In other instances, people may be using hearing protectors to keep out too much sound. You may need a protector that reduces the sound enough to be safe without reducing the sound too much to hear speech at a comfortably loud level. For those people who work in noise and must communicate, it may also be necessary to use communication headsets. Allow your employees to try different protectors. Some will work better than others at helping them to hear speech, and different protectors may work better for different people.
A: Think about getting a new pair of shoes. Some shoes take no time to get used to. Others - even though they are the right size - can take a while to get used to. Hearing protectors are no different from other safety equipment in terms of getting used to them. But if hearing protectors are the wrong size, or are worn out, they will not be comfortable. Also, workers may need more than one kind of protector at their job. For example, no one would wear golf shoes to go bowling. If hearing protectors are not suitable for the work being done, they probably won't feel comfortable.
A: The degree of hearing hazard is related to both the level of the noise as well as to the duration of the exposure. But this question is like asking how long can people look at the sun without damaging their eyes. The safest thing to do is to ensure workers always protect their ears by wearing hearing protectors anytime they are around loud noise.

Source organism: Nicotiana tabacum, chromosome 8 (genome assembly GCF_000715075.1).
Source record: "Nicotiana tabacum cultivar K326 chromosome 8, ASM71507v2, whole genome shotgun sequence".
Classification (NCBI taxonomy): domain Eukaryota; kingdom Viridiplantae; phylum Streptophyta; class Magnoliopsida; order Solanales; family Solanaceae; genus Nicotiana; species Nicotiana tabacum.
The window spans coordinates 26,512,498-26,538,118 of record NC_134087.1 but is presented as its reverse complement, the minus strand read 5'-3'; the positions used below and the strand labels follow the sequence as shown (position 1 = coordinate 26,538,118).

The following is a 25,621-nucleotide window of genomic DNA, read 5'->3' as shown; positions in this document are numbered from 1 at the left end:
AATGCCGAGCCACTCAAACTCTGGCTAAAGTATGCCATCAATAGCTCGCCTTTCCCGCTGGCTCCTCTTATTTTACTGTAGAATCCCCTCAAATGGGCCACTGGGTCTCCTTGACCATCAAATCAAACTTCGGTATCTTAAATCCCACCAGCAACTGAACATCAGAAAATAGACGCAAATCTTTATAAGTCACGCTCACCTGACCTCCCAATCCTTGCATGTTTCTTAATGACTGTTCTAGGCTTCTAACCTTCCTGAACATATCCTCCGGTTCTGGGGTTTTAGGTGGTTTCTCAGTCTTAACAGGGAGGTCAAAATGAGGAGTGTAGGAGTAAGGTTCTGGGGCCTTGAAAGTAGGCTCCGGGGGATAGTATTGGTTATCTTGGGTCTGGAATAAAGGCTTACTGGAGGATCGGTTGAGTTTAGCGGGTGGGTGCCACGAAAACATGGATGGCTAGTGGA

A: There are two rules: First, if you have to raise your voice to talk to someone who is an arm's length away, then the noise is likely to be hazardous. Second, if your ears are ringing or sounds seem dull or flat after leaving a noisy place, then you probably were expose to hazardous noise.
A: Anyone regularly exposed to hazardous noise should have an annual hearing test. Also, anyone who notices a change in his/her hearing (or who develops tinnitus) should have his or her ears checked. People who have healthy ears and who are not exposed to hazardous noise should get a hearing test every three years.
A: If you have hearing loss, it's important to protect the hearing that you have left. Loud noises can continue to damage your hearing making it even more difficult to communicate at work and with your family and friends.
- The National Hearing Conservation
Association (NHCA) at http://www.hearingconservation.org.
- The American-Speech-Language-Hearing Association
(ASHA) at http://www.asha.org.
The site features a certified clinics in a geographical area of interest. You can also obtain a list of individually certified audiologists in your area by phoning ASHA at 1-800-638-TALK (1-800-638-8255).
- The American
The site features a Consumer Resources page which allows you to Locate an Audiologist. This allows you to easily locate specific individuals.
Q: Where can I get information about ringing in my ears?
A: You can find information on where to get information about ringing in your ears by visiting the following Web sites:
- The Tinnitus FAQ (or t-faq) at http://www.bixby.org/faq/tinnitus.html.
- The American Tinnitus Association (ATA) at http://www.ata.org.
Q: Who can help with noise in my community?
A: You can find information on who can help you with noise in your community by visiting the following Web site:
Content Source: National Institute for Occupational Safety and Health (NIOSH) Education and Information Division